On July 12, 2023, U.S. Senators Cynthia Lummis (R-WY) and Kirsten Gillibrand (D-N.Y.) proposed a revised version of their previously introduced crypto regulation bill to create better safeguards for the crypto industry generally while adding new, stronger consumer protection provisions and AML provisions. The Lummis-Gillibrand bill, also known as the Responsible Financial Innovation Act (“RFIA”), identifies the need for enhanced regulation of digital assets. The proposal addresses this need, in part, by creating clearly defined regulatory roles for the Securities and Exchange Commission (“SEC”) and the Commodity Futures Trading Commission (“CFTC”), which are two of the leading regulatory bodies currently engaged in regulating the U.S. crypto market, as well as creating a new Customer Protection and Market Integrity Authority self-regulatory organization. The need for greater clarity in the roles of the CFTC and the SEC and with respect to cryptocurrency regulations generally is certainly timely, given the recent CFTC actions against Blockratize, bZeroX (and its successor Ooki DAO), and others and recent high-profile SEC actions against major crypto exchanges.
On October 3, 2022, the Financial Stability Oversight Council (“FSOC”) – a collaborative body formed under the Dodd-Frank Act composed of state and federal regulators and tasked with identifying risks and responding to emerging threats to financial stability – released its 100+-page Report on Digital Asset Financial Stability Risks and Regulation (the “Report”). In the Report – a response to President Biden’s Executive Order 14067 on digital assets, which, among other things, directed various agencies to promote innovation and R&D while calling for measures to mitigate risks – the FSOC reviewed what it deems to be, “specific financial stability risks and regulatory gaps posed by various types of digital assets.”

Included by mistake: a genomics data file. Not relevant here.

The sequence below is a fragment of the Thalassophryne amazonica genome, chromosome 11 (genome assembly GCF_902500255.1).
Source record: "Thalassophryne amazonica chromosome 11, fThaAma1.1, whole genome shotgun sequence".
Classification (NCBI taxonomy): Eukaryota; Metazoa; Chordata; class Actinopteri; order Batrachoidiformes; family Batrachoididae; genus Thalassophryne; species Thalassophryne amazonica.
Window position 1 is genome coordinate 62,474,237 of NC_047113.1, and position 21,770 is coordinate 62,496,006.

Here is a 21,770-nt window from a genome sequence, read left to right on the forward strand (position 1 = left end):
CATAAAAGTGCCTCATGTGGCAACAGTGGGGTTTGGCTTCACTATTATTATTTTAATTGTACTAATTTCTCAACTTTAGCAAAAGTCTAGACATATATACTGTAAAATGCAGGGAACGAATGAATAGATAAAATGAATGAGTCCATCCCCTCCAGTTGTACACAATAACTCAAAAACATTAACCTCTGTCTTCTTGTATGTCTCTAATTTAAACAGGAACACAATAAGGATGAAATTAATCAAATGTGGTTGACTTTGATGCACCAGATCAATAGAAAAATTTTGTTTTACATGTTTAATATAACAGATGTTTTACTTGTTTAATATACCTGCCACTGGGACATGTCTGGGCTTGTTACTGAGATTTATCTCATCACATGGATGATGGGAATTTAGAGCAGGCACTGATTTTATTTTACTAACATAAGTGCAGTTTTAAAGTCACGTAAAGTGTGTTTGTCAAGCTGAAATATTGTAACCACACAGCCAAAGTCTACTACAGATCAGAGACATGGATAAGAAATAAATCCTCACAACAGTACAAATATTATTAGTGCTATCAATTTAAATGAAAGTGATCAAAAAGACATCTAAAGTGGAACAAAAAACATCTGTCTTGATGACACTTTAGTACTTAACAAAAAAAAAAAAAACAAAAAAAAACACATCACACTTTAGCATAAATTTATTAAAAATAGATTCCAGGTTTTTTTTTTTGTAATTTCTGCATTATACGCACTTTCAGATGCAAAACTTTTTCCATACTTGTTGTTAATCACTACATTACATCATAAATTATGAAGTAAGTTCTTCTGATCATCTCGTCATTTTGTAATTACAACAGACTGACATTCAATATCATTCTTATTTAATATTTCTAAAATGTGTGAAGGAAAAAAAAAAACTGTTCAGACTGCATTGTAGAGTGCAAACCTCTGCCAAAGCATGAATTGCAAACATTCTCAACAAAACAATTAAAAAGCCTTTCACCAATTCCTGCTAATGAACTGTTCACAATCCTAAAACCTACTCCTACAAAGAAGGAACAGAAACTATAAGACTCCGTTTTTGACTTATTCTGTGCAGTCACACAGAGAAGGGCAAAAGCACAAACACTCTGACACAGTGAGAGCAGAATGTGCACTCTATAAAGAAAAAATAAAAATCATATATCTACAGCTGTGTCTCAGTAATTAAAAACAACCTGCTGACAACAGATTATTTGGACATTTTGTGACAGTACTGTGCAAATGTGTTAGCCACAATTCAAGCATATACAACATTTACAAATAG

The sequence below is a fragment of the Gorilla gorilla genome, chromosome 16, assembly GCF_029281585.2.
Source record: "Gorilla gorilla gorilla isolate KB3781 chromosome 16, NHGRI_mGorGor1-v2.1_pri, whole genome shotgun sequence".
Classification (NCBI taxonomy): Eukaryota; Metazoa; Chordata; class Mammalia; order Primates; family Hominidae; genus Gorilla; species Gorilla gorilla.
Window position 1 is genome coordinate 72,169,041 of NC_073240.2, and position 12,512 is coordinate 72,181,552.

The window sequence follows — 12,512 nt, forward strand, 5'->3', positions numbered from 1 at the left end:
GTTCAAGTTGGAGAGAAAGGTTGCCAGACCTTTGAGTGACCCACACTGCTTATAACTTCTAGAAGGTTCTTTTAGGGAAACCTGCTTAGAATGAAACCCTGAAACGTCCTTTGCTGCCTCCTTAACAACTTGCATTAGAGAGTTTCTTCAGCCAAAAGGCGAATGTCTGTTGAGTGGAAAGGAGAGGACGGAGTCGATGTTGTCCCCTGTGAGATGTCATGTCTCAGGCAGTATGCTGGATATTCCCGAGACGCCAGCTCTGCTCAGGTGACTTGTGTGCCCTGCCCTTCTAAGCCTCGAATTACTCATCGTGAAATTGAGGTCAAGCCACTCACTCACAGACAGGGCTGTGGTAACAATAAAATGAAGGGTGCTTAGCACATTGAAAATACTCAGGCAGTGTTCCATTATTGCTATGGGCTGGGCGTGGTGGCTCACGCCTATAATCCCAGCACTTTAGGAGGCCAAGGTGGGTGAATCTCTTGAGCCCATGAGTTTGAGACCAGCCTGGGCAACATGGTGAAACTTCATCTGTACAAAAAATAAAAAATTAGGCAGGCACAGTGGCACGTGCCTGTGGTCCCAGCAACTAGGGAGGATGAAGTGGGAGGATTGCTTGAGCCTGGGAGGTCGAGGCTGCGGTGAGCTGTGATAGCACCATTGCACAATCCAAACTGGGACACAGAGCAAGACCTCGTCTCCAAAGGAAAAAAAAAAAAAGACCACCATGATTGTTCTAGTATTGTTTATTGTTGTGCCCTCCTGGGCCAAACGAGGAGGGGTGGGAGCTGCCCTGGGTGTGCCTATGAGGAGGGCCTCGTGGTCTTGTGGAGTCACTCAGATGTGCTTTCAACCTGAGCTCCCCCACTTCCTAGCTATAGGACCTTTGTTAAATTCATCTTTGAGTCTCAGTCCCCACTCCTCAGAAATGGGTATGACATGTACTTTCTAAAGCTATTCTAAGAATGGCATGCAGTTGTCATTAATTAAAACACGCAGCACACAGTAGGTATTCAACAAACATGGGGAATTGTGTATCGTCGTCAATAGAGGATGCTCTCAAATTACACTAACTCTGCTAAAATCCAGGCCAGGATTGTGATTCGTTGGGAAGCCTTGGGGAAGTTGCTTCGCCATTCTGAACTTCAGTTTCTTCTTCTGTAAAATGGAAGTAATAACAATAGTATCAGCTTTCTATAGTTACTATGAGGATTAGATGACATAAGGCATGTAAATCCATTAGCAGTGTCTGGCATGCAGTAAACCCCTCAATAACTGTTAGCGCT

At the core, the FSOC Report is a call to arms, with the council citing what it sees as a host of regulatory and industry shortfalls that have not kept up with the rapid growth of digital asset activities. For example:
- The FSOC report noted that stablecoins and the lending and borrowing on digital asset trading platforms are now an “important emerging vulnerability.”
- The Report’s basic thesis is that crypto-asset activities “could pose risks to the stability of the U.S. financial system if their interconnections with the traditional financial system or their overall scale were to grow without being paired with appropriate regulation, including enforcement of the existing regulatory structure.” This point was reiterated in the Federal Reserve’s November 2022 “Financial Stability Report,” which presents the Federal Reserve Board’s current assessment of the stability of the U.S. financial system.
- The FSOC Report also expresses the position that federal comprehensive digital asset legislation is needed to address complex, systemic economic risks, as, in its opinion, “many crypto-asset platforms are not registered or chartered under regulatory frameworks that would address these risks.”